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The Rainbear Skydive Corps Re-Equips for 2016

Adopts Ultraform Kites

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The Rainwear Skydive Corps was founded in 1994 and has been flying and jumping ever since. When I began the Corps, I did much testing and arrived at the fluted sled kite design as unquestionably the best lifting platform for my purposes. I found nothing else that matched its combined lifting power per sq. ft., stability, flying angle, ease of opening to fly or rolling up to put away.

From its start till around 2006 the Corps was highly active, making most of the major northwest kite festivals and hitting our local parks several times a week during the summer. As I got older, the activity became more and more local and I also got very highly involved in archery and bow making, which took up much of my time. Two years back, I started to find the work of bow making too tiring. My legs weren't up to long periods on the the workshop floor. I started doing more kite stuff again and this summer I have really dived back in.

As I started back up I found that over the years the trees the city had planted in the park were reaching heights that seriously affected the flying there. I needed to drop my bears from lower altitudes and be much more careful about wind angles to avoid having the bears come down in the trees. Dropping from lower altitudes required a new dropping system as the old system of free jumping with a packed parachute used up considerable altitude before the chutes opened. At the lower altitudes, sometimes the chute would barely open before the bear hit the ground.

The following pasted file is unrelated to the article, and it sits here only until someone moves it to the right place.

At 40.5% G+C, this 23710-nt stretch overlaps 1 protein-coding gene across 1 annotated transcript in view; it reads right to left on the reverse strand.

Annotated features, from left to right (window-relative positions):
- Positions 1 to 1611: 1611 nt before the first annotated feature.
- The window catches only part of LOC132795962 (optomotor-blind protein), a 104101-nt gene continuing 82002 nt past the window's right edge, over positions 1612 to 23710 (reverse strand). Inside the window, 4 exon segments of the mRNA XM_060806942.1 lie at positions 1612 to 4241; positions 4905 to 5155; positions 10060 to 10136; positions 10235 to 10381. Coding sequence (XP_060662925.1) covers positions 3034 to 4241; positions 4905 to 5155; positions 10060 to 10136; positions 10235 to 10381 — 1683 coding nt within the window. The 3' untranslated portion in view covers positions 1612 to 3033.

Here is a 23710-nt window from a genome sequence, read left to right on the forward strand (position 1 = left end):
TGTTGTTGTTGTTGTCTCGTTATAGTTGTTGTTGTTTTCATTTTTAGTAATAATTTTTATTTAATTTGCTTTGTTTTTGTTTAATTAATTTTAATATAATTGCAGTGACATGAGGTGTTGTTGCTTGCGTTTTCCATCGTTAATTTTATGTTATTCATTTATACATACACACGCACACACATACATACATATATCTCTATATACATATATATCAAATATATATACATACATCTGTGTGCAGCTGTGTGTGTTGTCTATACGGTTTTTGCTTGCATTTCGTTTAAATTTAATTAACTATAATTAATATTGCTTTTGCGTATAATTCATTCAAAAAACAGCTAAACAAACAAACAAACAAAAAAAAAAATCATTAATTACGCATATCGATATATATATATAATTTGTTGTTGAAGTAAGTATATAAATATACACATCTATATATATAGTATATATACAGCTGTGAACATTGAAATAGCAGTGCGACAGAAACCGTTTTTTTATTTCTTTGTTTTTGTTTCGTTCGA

An additional problem with the old system was that I would have to get down on the ground to repack parachute packs. With age, I find that getting up and down is very difficult. I developed a working system for releasing a pre-deployed chute at a lower altitude (about 125'), using smaller bears and 14 sq. ft. fluted sleds instead of 30 ft models. (The development of both our original system and this new system is described in some detail in the "Traditional" RSC section, as is the fluted sled kite. The traditional information section is accessable from the main web site index page at www.dickwightman.com . I wish I could put a direct link here, but my software won't accept it. Too many folder jumps between.).

The new setup worked fine for the past couple of years, but I, and my fluted sleds, were still getting older. I have always built all of my equipmen fields and beaches was getting really difficult; sometimes impossible. Another adaptation to my "system" was called for.t, bears and kites. (Note: If you want to fly a fluted sled, you have to build it. They are not available commercially.) Most of my sleds were more than 20 years old and I myself was beginning to realize that 80 was a matter of months, rather than years, away. Numerous aches and pains made getting all the kites and dropping gear loaded and unloaded and across the field or beach.